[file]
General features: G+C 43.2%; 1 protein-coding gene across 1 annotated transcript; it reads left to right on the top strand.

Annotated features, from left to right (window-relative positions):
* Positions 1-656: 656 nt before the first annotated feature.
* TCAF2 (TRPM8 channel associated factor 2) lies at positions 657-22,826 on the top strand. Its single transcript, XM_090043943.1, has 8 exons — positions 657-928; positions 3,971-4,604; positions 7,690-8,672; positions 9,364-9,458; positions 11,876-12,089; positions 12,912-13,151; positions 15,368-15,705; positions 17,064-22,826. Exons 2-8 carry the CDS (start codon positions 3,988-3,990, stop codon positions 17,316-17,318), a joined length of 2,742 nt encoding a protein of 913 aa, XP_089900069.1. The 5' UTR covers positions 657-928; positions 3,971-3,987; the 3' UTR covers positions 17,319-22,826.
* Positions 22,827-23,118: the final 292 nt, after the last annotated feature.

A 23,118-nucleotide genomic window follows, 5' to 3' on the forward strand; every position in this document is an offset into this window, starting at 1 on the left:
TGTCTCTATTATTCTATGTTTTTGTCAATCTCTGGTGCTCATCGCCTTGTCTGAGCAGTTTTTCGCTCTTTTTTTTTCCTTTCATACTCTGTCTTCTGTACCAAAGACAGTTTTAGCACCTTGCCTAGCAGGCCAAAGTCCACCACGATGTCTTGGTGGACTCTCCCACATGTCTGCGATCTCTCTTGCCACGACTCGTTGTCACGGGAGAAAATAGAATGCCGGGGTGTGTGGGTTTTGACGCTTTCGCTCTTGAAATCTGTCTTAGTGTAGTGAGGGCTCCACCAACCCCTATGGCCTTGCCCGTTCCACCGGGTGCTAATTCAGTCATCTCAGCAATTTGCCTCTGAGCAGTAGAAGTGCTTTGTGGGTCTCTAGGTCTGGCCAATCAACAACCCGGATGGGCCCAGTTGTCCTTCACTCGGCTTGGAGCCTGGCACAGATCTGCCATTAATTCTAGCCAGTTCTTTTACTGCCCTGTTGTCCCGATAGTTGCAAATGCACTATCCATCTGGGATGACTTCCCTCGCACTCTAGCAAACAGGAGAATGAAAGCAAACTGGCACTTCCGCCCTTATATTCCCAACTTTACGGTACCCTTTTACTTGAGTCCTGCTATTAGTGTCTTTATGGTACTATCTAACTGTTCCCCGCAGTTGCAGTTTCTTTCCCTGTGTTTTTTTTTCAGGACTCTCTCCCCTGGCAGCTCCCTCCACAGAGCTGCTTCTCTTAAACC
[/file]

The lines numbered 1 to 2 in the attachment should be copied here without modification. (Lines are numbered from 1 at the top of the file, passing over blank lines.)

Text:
General features: G+C 43.2%; 1 protein-coding gene across 1 annotated transcript; it reads left to right on the top strand.

Annotated features, from left to right (window-relative positions):